BALKAN:MOST event blows minds in Veszprém
How do you make a sold-out street fiesta celebrating a musical niche removed from its place of origin, attracting small-town folks and seasoned professionals? BALKAN:MOST pulled off just that in the Hungarian town of Veszprém, between 7 and 9 September, with free entry. Taking showcase festivals to the next level, it acted as a roll-call for Balkan talent, and people loved it.
Location, location, location
Veszprém is small in comparison to say Budapest, but a neat little cultural hub seated in the picturesque Balaton region – rich in wines, views and prime venues. The town used the impetus of Veszprém-Balaton 2023 European Capital of Culture year to the max. BALKAN:MOST Showcase and Conference, in cooperation with WOMEX, acted as a double-edged sword: it attracted European music buffs besides bagging popular appeal. The crowds – over a tenth of the city’s population – chanting along to Bosnian ska punk or falling in love with heritage-inspired R’n’B would definitely agree. Organisers Hangvető delivered production seamlessly as per usual, nursing delegates along to revelative experiences and fruitful networking. BALKAN:MOST represented the region in its diversity and carried out an ambitious professional agenda and a three-day street fiesta. No coincidence, in a city that has welcomed buskers at its Street Music Festival for decades, and where locals easily take to quirky musicians occupying their quaint streets.
“MOST gave us a big boost, and a new network. We learnt a lot about how the music industry works”
Organisers relied heavily on the Balkan brand, while questioning and broadening its content. The term oversteps the backlog of ‘world music’, while suggesting that musical heritage is indeed involved. Showcase bands had already had an established working relationship with the team, who began to map out the region’s talent and industry as part of project MOST.
“This is the most important event to show almost everything this project has achieved in these years, like a final exam. Except it already includes the celebration afterwards,” as Balázs Weyer, MOST mentor and programming director at Hangvető put it.
The showcase and conference was the pinnacle of a four-year-long development project ‘bridging’ the gap still dividing the Balkans with the rest of the European market. MOST literally means bridge in Slavic languages, also resonating with Hungarian and English speakers. Thirty-two bands, 100 managers and 60 festivals received a boost throughout the programme, in the form of mentoring, training, networking and performance opportunities. Some, like Divanhana, champions of sevdah, went through rapid evolution: professional awards and attention are resulting in more and more invitations outside their home.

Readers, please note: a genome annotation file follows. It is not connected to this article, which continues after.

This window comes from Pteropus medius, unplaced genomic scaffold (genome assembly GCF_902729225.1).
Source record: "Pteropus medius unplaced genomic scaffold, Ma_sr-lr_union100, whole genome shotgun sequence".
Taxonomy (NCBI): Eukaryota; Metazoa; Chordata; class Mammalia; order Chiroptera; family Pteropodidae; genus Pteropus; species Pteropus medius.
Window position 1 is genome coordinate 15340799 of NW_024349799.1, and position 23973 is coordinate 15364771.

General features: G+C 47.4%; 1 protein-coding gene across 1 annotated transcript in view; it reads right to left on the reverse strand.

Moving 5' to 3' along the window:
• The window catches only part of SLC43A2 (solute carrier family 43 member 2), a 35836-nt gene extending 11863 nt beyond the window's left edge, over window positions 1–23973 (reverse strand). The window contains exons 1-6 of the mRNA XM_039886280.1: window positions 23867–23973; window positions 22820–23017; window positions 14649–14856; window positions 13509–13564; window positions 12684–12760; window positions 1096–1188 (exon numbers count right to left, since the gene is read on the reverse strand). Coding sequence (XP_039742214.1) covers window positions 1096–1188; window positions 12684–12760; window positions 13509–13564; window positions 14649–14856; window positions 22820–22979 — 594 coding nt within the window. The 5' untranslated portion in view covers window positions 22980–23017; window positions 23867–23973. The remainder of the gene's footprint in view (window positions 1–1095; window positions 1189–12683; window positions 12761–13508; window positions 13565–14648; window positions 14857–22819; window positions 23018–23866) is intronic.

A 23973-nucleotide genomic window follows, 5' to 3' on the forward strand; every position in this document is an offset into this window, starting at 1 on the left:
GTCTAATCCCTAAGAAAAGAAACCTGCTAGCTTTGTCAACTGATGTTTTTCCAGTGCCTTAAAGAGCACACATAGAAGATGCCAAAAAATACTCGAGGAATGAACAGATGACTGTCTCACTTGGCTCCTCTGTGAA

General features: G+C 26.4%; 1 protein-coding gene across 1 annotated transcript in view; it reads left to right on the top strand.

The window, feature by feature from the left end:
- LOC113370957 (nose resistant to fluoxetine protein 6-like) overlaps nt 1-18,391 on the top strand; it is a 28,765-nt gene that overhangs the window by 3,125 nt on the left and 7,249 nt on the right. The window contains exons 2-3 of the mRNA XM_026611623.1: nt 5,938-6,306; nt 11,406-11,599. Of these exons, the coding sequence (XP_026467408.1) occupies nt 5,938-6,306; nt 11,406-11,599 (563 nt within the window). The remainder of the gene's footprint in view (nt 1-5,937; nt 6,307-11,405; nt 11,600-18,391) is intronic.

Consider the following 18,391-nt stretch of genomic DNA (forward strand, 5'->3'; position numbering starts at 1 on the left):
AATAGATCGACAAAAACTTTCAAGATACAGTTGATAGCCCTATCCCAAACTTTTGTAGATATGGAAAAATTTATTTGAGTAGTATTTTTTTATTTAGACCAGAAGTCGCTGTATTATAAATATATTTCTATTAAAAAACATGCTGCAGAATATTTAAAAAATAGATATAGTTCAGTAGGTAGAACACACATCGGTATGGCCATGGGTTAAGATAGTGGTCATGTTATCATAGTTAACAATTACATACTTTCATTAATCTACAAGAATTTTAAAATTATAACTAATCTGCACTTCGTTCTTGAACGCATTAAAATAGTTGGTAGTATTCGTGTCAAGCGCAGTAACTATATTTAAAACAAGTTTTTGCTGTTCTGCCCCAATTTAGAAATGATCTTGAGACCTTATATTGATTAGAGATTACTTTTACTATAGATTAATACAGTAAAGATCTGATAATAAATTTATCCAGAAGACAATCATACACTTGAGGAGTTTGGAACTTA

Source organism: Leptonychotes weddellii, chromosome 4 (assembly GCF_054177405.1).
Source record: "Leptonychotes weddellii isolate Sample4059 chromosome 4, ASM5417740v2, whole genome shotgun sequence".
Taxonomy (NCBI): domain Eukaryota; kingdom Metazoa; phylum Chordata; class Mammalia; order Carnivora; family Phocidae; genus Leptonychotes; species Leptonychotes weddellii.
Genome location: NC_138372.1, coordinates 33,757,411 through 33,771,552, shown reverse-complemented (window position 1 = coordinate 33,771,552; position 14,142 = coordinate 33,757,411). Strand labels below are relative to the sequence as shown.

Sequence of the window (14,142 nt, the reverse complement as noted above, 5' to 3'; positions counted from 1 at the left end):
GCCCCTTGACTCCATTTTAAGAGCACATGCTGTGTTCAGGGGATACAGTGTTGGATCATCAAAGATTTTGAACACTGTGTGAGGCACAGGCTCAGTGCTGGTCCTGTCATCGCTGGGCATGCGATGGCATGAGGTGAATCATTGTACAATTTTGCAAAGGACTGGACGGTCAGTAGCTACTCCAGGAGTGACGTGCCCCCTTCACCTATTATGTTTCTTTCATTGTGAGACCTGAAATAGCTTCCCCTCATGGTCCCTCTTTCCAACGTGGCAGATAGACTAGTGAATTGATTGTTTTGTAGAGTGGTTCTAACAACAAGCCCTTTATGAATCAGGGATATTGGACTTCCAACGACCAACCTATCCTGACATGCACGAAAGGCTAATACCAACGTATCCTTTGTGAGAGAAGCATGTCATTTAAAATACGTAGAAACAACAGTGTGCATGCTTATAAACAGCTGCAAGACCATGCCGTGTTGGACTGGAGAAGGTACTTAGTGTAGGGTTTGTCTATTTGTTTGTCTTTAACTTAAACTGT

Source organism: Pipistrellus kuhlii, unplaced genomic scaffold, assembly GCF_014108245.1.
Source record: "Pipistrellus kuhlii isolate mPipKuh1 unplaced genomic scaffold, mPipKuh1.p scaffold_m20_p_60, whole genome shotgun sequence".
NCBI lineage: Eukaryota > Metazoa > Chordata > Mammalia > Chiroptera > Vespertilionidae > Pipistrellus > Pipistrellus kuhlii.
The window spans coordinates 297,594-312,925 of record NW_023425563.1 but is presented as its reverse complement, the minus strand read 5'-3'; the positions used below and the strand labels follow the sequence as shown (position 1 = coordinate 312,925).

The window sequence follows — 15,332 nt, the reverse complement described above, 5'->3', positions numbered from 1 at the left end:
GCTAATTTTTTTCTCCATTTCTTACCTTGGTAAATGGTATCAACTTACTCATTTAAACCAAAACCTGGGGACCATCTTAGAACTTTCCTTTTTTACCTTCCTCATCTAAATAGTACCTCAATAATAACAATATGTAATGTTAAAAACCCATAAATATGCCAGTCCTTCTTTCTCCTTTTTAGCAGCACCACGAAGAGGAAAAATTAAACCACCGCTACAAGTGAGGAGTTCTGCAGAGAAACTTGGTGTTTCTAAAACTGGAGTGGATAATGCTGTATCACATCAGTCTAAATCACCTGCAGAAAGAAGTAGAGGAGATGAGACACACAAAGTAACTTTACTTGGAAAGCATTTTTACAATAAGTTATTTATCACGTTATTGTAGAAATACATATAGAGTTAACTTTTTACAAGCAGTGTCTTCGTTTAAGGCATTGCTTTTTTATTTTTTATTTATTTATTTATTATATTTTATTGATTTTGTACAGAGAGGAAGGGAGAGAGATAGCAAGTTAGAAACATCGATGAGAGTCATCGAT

“Being the only Finnish-Bulgarian singer can be lonely. With MOST, I was brought to this big family of Balkan musicians”
Bridge through music
The mastermind behind the project, the festival and MOST’s long-term mission is Hangvető, a Budapest-based 360° music firm with increasing scope in its region and beyond. They initiated the cooperation with 11 Balkan and European partners (BOZAR, EXIT, European Music Council among them), secured funding from Creative Europe, and threw in their expertise and professional network. They recognised the impact hands-on training and personal connections can have on artists’ careers. MOST set off a new generation of not only musicians but other professionals with closer ties in Europe, and made it all visible through BALKAN:MOST. But will it remain a one-hit wonder?
Repeating MOST magic
Inspirational gigs at BALKAN:MOST underlined two key factors of the region’s scene: its kaleidoscopic diversity and underrepresented nature. A sense of shared Balkan belonging emerged among artists emerged as an added extra. Feedback across all tiers of the industry agrees that MOST succeeded in its mission, but the quest remains. A tangible legacy seems to be the personal pathways across two ends of Europe, and within the Balkans itself.
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